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Tim Cook Is Gay. But As Apple's CEO, That Isn't His Biggest Revelation.


Tim Cook is gay. But that's not what he wants you to know about him.

In a column in Bloomberg Businessweek, Cook acknowledged what many had long known: he is homosexual. He has been openly gay to nearly everyone he has met. But, in the interest of privacy, he hasn't come out to the world, particularly to the shareholders, analysts and customers of Apple.

"While I have never denied my sexuality, I haven't publicly acknowledged it either, until now," he wrote. "So let me be clear: I'm proud to be gay, and I consider being gay among the greatest gifts God has given me."

A strong statement, yes, and one particularly welcome by a LGBT community that, while on the rise in recent years, needs as many icons as it can muster. Cook is a prize in that regard: The man who runs what is arguably America's most important and innovative company is gay. Are you going to tell him whom he can marry?

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But, that is also Cook's dilemma. In his piece, he wrote about valuing his privacy, but he also hints that the conundrum for him is deeper. There is a danger in being corporate America's gay example, and it is more practical than philosophical.

Tim Cook is CEO of Apple. Without minimizing the human-rights struggles of the LGBT community, being CEO of Apple puts you under a tremendous amount of scrutiny, criticism, abuse, threats and pressure. To paraphrase the singer Morrissey, life is hard enough when you belong here, but it is even harder when you are running one of the most powerful brands in the world.

Think of Cook's leadership challenge: He spends every waking hour being compared with his predecessor. Steve Jobs is a legend, and every move Cook has made has been viewed through the lens of WWSJD ("What would Steve Jobs do?"). It is unfair, given that, internally, Cook had made a mark on that company for years. His elevation to the CEO role was evolutionary, not revolutionary. He has deftly handled that transition, conjuring enough of the Jobs magic but adding his own ingredients in the cauldron. With each passing day, Apple becomes less Steve Jobs' cult and more a company with responsibility to its customers and its shareholders.

Maintaining that transition is hard work. It takes every ounce of your attention and time. You cannot have distractions of any size. The danger, Cook knows, is that he is now America's most high-profile gay, and there will be a desire for him to weigh in personally on ballot initiatives, speak at campaign events, and give time, talent and treasure to LGBT causes. He can be mightier than Zeus in the American gay pantheon, particularly in the South, where Cook hails and where the battles can be so brutal.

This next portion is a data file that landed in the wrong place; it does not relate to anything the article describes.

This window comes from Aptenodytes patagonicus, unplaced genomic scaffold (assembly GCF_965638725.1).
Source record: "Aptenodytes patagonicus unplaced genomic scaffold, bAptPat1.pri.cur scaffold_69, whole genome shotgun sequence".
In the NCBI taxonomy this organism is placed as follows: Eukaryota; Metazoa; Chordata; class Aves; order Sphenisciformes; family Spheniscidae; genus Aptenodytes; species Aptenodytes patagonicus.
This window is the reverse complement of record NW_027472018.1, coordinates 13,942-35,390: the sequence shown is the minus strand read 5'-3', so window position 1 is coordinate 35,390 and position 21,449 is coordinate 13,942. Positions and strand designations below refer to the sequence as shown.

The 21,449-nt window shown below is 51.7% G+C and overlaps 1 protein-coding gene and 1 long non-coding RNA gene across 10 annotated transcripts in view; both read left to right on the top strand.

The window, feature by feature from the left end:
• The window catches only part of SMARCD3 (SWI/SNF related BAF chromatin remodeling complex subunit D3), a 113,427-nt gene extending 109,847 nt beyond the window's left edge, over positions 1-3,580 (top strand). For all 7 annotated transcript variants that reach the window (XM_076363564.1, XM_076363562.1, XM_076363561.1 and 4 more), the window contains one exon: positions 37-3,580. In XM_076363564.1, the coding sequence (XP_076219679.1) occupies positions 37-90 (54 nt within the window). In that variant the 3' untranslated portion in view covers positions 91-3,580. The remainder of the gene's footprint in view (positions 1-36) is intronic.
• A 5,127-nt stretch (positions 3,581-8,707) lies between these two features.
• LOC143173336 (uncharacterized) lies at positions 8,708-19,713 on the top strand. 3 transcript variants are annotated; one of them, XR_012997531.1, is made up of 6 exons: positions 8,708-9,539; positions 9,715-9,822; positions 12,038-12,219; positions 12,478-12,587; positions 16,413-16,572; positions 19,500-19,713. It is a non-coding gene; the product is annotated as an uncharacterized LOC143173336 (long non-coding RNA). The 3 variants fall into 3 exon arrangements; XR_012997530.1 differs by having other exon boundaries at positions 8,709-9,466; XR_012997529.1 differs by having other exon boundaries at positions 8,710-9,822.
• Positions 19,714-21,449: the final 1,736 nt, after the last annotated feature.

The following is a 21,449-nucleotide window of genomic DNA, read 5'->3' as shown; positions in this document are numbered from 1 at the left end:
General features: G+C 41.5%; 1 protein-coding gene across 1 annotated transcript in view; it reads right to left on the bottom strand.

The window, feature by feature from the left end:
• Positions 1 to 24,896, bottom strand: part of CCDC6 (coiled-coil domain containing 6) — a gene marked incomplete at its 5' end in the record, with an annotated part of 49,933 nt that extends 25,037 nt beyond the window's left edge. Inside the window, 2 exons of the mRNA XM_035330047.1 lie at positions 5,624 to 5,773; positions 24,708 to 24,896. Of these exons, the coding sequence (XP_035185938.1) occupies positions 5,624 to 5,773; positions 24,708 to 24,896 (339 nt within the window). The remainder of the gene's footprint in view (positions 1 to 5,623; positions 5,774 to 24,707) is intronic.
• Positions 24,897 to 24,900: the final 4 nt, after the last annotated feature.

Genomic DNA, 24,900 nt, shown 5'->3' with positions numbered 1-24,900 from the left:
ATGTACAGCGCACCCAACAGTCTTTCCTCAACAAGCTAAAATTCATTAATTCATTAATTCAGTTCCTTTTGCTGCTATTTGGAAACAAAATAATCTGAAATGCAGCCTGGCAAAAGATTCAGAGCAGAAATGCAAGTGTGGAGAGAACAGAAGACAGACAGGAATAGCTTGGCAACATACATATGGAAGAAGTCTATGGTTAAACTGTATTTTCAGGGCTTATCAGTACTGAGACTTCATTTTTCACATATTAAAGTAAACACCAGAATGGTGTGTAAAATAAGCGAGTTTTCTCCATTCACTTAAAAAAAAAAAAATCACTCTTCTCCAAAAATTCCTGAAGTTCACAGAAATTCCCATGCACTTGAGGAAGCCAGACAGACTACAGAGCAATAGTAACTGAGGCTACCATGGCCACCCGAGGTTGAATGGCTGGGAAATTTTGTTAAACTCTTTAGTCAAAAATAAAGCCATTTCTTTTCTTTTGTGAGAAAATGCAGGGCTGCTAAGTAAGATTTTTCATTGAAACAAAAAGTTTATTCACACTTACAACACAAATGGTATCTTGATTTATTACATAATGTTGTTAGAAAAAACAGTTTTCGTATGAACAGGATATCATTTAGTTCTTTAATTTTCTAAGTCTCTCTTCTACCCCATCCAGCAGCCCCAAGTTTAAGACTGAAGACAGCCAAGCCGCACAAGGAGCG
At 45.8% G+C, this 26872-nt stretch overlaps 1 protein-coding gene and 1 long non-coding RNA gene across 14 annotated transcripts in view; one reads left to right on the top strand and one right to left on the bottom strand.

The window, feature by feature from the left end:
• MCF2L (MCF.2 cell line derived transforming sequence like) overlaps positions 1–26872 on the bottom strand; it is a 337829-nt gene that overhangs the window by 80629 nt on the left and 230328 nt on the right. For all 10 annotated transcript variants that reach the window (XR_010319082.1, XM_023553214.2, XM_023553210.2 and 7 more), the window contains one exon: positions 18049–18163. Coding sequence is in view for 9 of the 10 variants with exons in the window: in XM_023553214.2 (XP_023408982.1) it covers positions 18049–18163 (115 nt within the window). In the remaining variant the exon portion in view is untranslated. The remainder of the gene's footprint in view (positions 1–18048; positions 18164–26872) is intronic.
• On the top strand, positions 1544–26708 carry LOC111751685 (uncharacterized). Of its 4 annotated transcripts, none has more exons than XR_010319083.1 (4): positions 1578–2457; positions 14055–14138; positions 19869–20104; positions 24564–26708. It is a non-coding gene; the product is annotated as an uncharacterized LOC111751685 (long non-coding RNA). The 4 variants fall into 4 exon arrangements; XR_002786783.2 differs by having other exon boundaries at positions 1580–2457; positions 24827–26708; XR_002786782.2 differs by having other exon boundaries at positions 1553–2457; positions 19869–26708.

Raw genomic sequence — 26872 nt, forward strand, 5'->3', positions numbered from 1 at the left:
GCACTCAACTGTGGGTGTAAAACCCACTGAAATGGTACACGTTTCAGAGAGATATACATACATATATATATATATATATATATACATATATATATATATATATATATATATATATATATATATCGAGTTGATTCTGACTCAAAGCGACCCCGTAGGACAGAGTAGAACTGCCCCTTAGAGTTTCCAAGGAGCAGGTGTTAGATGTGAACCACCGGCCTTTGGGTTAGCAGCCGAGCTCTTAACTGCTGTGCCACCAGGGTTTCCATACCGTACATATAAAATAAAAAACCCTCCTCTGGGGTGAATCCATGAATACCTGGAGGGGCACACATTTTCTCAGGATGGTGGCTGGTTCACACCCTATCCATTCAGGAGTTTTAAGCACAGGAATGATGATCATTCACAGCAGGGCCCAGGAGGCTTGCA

But he doesn't have time for that. Really. He has a job to do.

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He says as much. While the poignancy is in other lines in his column ("We pave the sunlit path toward justice together, brick by brick. This is my brick."), the true leadership lesson comes in his full embracing of his role and responsibility to Apple:

"I've made Apple my life's work, and I will continue to spend virtually all of my waking time focused on being the best CEO I can be. That's what our employees deserve—and our customers, developers, shareholders, and supplier partners deserve it, too. Part of social progress is understanding that a person is not defined only by one's sexuality, race, or gender. I'm an engineer, an uncle, a nature lover, a fitness nut, a son of the South, a sports fanatic, and many other things. I hope that people will respect my desire to focus on the things I'm best suited for and the work that brings me joy."

His desire is not to be Zeus. You could have guessed that, because he turned away the temptation to be Steve Jobs (arguably a more powerful role). He needs people -- both critics and advocates of LGBT rights -- to respect his desire to be CEO of Apple.

For business leaders, that's the big takeaway, and the sacrifice. You are beholden to your shareholders, your customers, your board, your investors and your employees. You can always be -- and should be -- who you are. Authenticity is a key component of leadership, after all.

But being CEO means not putting yourself first all the time. In the end, Cook's acknowledgement of that might be the most important revelation -- and lesson -- of all.

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